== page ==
EAAT4, a member of the high-affinity Na+/K+-dependent glutamate transporter family, is highly enriched in the Purkinje cells of the cerebellum although not restricted to these cells. The presence of EAAT4 in the adult rat brain was examined immunocytochemically. Despite the moderate expression levels in the forebrain, compared to the cerebellum, EAAT4 was omnipresent throughout the forebrain. The highest expression levels could be observed in the substantia nigra pars compacta, ventral tegmental area, the habenulo-interpeduncular system including the fasciculus retroflexus, the subiculum and the superficial layers of the superior colliculus. RT-PCR on tissue from the fasciculus retroflexus confirmed the unexpected axonal expression of EAAT4 on the mRNA level. Relatively high levels of EAAT4 protein could also be detected in principal cells of the hippocampus, in glutamatergic, GABAergic and most likely also cholinergic cells of all nuclei of the basal ganglia and in neurons of layers II/III and V of the cerebral cortex. Overall, EAAT4 immunoreactivity was confined to soma and dendrites of neurons, with a clear cytoplasmic labeling when tissue was treated to have an optimal permeability. In addition, a very pronounced neuropil staining could be observed in several brain regions.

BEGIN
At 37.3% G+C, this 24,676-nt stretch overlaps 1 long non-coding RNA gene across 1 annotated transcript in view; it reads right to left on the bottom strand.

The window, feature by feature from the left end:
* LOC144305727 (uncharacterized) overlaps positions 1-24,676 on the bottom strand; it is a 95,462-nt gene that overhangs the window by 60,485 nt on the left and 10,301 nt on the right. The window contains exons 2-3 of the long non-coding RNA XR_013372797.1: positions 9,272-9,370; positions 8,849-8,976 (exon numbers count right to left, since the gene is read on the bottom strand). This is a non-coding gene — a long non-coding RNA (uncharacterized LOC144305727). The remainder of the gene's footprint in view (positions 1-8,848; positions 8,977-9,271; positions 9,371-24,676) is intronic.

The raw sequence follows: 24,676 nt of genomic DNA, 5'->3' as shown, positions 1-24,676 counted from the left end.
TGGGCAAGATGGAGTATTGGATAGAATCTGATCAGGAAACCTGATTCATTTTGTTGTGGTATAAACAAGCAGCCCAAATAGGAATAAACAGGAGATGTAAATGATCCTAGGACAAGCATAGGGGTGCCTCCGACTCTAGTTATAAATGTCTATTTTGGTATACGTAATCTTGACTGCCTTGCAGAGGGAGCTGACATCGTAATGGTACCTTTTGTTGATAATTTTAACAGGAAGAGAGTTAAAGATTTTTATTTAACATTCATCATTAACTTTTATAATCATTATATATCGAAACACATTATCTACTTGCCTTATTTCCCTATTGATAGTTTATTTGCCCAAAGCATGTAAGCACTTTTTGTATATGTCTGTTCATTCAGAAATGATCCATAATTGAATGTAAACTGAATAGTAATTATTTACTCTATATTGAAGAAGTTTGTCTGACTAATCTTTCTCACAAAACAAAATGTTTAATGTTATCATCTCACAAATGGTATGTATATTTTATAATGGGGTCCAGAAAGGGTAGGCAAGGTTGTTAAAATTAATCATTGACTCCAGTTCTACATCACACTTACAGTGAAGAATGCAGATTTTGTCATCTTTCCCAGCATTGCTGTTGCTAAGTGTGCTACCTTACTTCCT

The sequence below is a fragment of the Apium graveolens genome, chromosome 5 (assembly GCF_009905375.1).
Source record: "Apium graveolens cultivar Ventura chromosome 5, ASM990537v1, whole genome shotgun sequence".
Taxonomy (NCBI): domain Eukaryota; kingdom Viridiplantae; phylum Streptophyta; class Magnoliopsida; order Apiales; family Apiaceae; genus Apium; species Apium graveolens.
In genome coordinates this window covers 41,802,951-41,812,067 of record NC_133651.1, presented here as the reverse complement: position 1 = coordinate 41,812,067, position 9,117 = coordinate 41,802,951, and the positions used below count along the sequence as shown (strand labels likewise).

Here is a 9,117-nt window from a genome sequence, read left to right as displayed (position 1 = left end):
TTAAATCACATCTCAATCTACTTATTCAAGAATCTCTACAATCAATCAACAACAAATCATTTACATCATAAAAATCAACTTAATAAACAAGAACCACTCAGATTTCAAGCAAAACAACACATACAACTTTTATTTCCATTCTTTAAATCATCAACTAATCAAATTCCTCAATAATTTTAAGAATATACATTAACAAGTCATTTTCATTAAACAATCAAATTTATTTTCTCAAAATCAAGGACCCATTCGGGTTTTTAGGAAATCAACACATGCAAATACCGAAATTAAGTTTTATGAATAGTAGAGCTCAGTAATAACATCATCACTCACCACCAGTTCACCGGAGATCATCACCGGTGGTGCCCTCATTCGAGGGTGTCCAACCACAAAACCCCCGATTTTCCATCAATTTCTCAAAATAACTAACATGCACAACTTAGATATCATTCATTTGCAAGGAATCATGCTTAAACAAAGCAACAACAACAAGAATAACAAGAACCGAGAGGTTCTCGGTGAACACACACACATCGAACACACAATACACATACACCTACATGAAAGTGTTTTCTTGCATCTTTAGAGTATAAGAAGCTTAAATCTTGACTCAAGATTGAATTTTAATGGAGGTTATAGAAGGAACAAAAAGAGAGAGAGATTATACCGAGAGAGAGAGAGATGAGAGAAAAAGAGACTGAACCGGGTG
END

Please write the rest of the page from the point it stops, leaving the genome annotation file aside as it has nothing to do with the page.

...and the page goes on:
These data not only prove the presence of EAAT4 protein throughout the rat forebrain, but the high expression level of EAAT4 in the fasciculus retroflexus also suggests that EAAT4, until now commonly known to be a post-synaptic glutamate transporter, is expressed pre-synaptically at habenulo-interpeduncular synapses.
Original languageEnglish
Title of host publication15th Neuropharmacology Conference
Publication statusPublished - 2008
EventFinds and Results from the Swedish Cyprus Expedition: A Gender Perspective at the Medelhavsmuseet - Stockholm, Sweden
Duration: 21 Sep 200925 Sep 2009

Publication series

Name15th Neuropharmacology Conference


ConferenceFinds and Results from the Swedish Cyprus Expedition: A Gender Perspective at the Medelhavsmuseet

    Research areas

  • EAAT4, forebrain, immunohistochemistry

ID: 1749556